Given Africa's lack of resources and capacity, Adebajo's book stresses the vital role that UN peacekeeping can play — but as a force for "freezing" conflicts, for preventing their deterioration, rather than for solving their causes, which is a process properly led by African, rather than external, actors.
The importance of a more effective division of labour between the UN, the AU and regional organisations such as the Southern African Development Community and the Economic Community of West African States was discussed at the meeting.
Although the UN Charter gives the world body the primary responsibility for keeping the peace, the UN has no dedicated force of its own and has to draw upon those of its member states. This has often caused problems, the South African Special Representative to the Great Lakes Region, Welile Nhlapo, told the meeting. UN peacekeepers may hail from countries which participate mainly for the revenue that is offered for joining the mission.
Lack of concern for the local population can segue into criminality: in the eastern Congo especially, peacekeepers have reportedly looted, raped and, in rare cases, murdered local people.
In addition, UN "blue helmets" by their very presence can exacerbate the conflicts that they were sent to resolve. Nhlapo described how such external interventions can embarrass the governments which have sought such help, exacerbating the fragility of already fragile states.
The alien and very visible UN peacekeepers in their distinct uniforms and white vans can heighten insecurity, underlining the state of war to the population.
Other "unintended consequences" highlighted by Nhlapo included the threat of inflation, sparked by the spending power of relatively well-paid foreign peacekeepers.
On the other hand, UN peacekeepers have scored some significant successes in Africa — and the form of intervention has a long history on the continent, going back to the Suez crisis of 1956, the UN's first ever armed mission.
Africa also hosted the world body's first attempt to enforce peace, when the UN intervened in the Congo between 1960 and 1964 and kept the country together. A long period followed, during the Cold War, when no further UN peacekeeping missions were sent to Africa. But from 1989, when the world body engaged in Namibia and deployed its first ever multidimensional mission (involving peacekeepers, civilians and police and overseeing military and political transition including elections), there have been many.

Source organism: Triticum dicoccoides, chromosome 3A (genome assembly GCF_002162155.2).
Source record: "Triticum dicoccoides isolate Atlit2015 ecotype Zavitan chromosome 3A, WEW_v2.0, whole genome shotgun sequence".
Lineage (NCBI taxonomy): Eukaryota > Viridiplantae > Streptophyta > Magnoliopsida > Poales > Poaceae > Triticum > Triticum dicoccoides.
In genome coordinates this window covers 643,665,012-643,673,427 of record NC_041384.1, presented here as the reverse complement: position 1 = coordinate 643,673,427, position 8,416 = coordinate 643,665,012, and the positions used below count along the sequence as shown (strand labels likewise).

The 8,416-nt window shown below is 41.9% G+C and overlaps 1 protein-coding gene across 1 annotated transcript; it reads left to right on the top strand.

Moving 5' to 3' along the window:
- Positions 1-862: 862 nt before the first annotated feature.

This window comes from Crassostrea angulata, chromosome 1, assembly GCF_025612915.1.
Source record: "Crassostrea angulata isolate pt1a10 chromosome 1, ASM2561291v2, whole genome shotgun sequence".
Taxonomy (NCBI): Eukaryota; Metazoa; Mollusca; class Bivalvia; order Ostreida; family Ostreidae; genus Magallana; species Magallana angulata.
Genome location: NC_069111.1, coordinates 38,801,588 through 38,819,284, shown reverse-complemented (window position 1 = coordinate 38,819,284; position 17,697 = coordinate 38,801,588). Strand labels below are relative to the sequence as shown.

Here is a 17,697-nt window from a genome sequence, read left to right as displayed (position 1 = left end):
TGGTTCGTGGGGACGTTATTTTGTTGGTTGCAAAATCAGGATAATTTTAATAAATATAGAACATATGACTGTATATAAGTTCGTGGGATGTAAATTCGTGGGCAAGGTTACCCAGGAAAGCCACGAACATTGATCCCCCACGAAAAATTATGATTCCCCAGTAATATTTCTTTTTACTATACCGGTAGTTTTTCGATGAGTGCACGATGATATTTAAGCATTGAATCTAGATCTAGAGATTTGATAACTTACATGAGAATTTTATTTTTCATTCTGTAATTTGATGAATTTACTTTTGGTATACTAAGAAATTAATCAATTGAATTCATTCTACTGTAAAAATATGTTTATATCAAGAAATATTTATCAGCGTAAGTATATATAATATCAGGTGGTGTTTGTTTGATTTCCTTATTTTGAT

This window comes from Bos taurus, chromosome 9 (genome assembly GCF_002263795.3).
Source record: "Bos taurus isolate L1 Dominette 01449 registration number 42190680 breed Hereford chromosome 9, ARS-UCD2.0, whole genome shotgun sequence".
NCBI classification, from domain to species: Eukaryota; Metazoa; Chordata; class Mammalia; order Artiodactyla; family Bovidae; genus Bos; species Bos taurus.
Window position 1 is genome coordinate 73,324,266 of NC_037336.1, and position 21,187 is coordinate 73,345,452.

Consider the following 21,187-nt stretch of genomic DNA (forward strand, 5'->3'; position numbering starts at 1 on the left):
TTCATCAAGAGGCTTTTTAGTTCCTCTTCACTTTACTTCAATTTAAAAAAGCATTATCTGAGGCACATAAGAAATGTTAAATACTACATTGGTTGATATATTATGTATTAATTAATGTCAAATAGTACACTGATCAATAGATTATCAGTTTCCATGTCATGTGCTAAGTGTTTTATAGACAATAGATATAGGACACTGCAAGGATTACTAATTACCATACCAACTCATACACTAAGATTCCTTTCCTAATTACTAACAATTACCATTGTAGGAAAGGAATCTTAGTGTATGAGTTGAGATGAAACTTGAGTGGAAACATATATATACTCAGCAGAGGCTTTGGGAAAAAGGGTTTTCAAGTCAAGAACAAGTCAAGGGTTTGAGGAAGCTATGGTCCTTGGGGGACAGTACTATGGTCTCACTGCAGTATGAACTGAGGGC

Integrated UN peacekeeping mission now often do much more than merely keep the peace: in the DRC, for example, they are about to help supervise the holding of a second election.
In time, Africa may have a standby force that can take the place of UN troops, but that is still a way off. Only in Southern and West Africa is it likely for one to be operational in the near future.
In the meantime, African continental, regional and national bodies continue to wrestle with the issues of power and powerlessness created in the UN Security Council in New York. Most recently, a UN resolution authorising all necessary means to protect civilians in Libya was interpreted by powerful Western countries that supported it as meaning that the North Atlantic Treaty Organisation could undertake "regime change".
African frustration at the apparent disregard for African sovereignty and sidelining of African institutions has exacerbated tensions in the continent's continuing fraught relationship with the body that is supposed to secure world peace.
Mark Paterson and Chris Saunders are at the Centre for Conflict Resolution, Cape Town
UN Peacekeeping in Africa considers the successes and failures of UN peacekeeping in Africa.